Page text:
Cultural food connections are good for the body and the mind, linking to happy memories and traditions.
Food can nourish the mind as well as the body. It soothes and comforts, evokes happy times and inspires warm emotions. That makes it a tremendous asset in dealing with memory-care impairments.
“Individuals with dementia often relate to childhood memories,” explains Dana Fillmore, Gordon Food Service Healthcare Segment Manager. “Providing culturally appropriate meal choices is a great way to help make that connection.”
For many North Americans, culturally appropriate meals will reflect a German influence. More than 50 million Americans and 3 million Canadians claim German ancestry.
That’s a lot of people who may have grown up on sauerkraut and sauerbraten. These and other traditional German dishes are the very definition of comfort food for an appreciable segment of the population. So they can engage your memory-care residents and spark a wave of nostalgia in others.
Yet German cuisine isn’t just a link to the past. Technomic, Inc., named it the number one culinary trend for Canada’s restaurant industry in 2016, and reported that German pretzel bread, housemade sausages, mustard-based sauces and spaetzle (egg noodles) are trending on American menus.
Incorporating German flavours can be as easy as adding sauerkraut to your sandwiches and casseroles. Sauerkraut is traditionally made by fermenting a mix of shredded cabbage, salt, and sometimes other spices, but modern krauts are being fashioned with a variety of vegetables. Classic or contemporary, the sharp, sour taste can perk up tired taste buds.
German sausages can be made the centrepiece of a meat-and-potatoes meal or grilled on the patio for a summer celebration. Pot-roasted meats like sauerbraten and schweinsbraten make wonderful Sunday dinners. Beer cheese soups are an excellent starter and Black Forest Cake is an ever-popular dessert.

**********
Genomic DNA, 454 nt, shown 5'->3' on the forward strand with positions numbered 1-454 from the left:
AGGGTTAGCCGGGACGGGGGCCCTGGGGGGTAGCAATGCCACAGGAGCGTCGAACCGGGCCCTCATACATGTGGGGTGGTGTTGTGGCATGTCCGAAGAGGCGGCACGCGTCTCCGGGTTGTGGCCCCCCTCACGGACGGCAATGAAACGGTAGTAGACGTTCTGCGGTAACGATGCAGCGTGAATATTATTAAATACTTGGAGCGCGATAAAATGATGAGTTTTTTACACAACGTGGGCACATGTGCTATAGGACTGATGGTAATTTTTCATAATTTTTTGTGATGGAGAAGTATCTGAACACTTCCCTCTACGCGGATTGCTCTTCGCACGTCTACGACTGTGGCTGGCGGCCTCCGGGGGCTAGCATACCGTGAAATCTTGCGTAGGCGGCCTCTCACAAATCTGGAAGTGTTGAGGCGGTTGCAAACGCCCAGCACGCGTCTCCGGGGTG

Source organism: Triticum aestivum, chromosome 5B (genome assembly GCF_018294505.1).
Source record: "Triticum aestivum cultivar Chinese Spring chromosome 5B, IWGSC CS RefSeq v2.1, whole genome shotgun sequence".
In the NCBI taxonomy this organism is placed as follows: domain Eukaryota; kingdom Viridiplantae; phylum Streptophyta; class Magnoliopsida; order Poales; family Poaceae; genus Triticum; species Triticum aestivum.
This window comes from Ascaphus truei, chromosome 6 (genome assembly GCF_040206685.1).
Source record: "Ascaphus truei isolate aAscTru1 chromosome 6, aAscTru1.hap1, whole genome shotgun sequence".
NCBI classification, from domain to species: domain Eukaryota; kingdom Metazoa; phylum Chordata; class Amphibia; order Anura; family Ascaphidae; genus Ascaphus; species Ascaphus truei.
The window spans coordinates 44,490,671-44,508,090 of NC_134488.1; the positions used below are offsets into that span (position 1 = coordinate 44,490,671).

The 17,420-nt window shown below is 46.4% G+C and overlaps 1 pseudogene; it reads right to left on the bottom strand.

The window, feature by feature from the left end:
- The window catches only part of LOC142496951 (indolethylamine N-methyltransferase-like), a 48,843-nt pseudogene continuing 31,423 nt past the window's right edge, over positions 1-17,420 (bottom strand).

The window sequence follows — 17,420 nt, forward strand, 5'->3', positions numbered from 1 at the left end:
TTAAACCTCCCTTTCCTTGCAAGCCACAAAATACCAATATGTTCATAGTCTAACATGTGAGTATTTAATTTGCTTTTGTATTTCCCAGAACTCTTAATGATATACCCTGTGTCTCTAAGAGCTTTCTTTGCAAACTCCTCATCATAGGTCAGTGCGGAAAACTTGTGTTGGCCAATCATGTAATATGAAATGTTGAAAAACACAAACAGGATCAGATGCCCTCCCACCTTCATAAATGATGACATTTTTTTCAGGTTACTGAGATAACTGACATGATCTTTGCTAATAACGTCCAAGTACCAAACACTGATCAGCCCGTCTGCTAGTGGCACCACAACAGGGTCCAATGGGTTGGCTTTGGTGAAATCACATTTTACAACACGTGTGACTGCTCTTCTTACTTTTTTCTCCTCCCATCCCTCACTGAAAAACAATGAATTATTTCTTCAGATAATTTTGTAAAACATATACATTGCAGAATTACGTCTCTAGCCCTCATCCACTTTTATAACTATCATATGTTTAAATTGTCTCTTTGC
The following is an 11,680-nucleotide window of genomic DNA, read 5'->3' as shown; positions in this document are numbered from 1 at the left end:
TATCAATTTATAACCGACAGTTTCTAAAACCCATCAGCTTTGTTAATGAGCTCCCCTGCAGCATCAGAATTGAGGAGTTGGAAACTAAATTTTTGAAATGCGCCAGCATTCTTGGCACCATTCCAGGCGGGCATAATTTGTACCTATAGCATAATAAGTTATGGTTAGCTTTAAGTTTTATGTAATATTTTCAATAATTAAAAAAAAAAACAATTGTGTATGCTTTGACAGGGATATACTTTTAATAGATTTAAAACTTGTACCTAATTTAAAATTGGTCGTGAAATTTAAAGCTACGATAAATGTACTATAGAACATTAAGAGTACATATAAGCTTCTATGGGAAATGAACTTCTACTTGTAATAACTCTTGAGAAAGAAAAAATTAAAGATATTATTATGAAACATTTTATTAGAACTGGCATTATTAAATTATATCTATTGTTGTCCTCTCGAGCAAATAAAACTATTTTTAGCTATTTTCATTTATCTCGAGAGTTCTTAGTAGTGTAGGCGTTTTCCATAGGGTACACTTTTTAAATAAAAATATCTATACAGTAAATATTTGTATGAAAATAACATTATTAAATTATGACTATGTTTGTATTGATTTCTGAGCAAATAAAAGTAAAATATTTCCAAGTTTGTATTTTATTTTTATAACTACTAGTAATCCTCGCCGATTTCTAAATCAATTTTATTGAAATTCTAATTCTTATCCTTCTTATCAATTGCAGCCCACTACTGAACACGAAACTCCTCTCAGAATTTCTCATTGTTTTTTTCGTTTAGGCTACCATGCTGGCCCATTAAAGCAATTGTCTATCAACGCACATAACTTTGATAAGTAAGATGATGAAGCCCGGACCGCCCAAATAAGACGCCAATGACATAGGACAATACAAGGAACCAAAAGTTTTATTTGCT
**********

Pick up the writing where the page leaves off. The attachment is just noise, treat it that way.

Like German fare, Portuguese cuisine evolved from hearty peasant food. But Portugal’s early maritime dominance brought a world of new ingredients and flavour profiles to the European continent. Thus, the country’s traditional fare is a fusion of multicultural flavours.
Portuguese dishes are not as widely known here as German foods, owing to the much smaller number of people with Portuguese ancestry. The highest-profile meal may be Peri-Peri Chicken, which is the centrepiece of the Nando’s casual dining chain.
Referred to as Frango Piri Piri in Portuguese, this dish traditionally combines grilled chicken with spicy chili peppers, herbs and spices. The tangy heat of the marinade can appeal to taste buds dulled by age.
Cod is a Portuguese staple that can be prepared in a variety of ways. There are endless variations on stew, layered with different proteins, vegetables, and seasonings and slow-cooked to achieve rich flavour. Custard pastries are popular desserts.
Build your menu of German and Portuguese dishes by asking residents and their families to share their favourite recipes with you. You’ll help them build new memories even as you connect them to their past.
The German Pantry
- Proteins wurst (sausage), pot-roasted beef and pork
- Fresh Produce potatoes, cabbage, carrots, radishes
- Fresh Herbs parsley, thyme, bay leaf, chives
- Seasonings vinegar, horseradish, black pepper, caraway
- Classic Dishes bratwurst, weinerschnitzel, sauerkraut, spaetzle, sauerbraten
The Portuguese Pantry
- Proteins seafood, pork sausage, grilled chicken and beef
- Fresh Produce tomatoes, cabbage, onions, potatoes
- Fresh Herbs bay leaf, parsley, cilantro, mint
- Seasonings olive oil, garlic, paprika, red pepper paste
- Classic Dishes caldo verde (kale soup), chicken piri piri, sweet bread, bolinhos (cod fritters)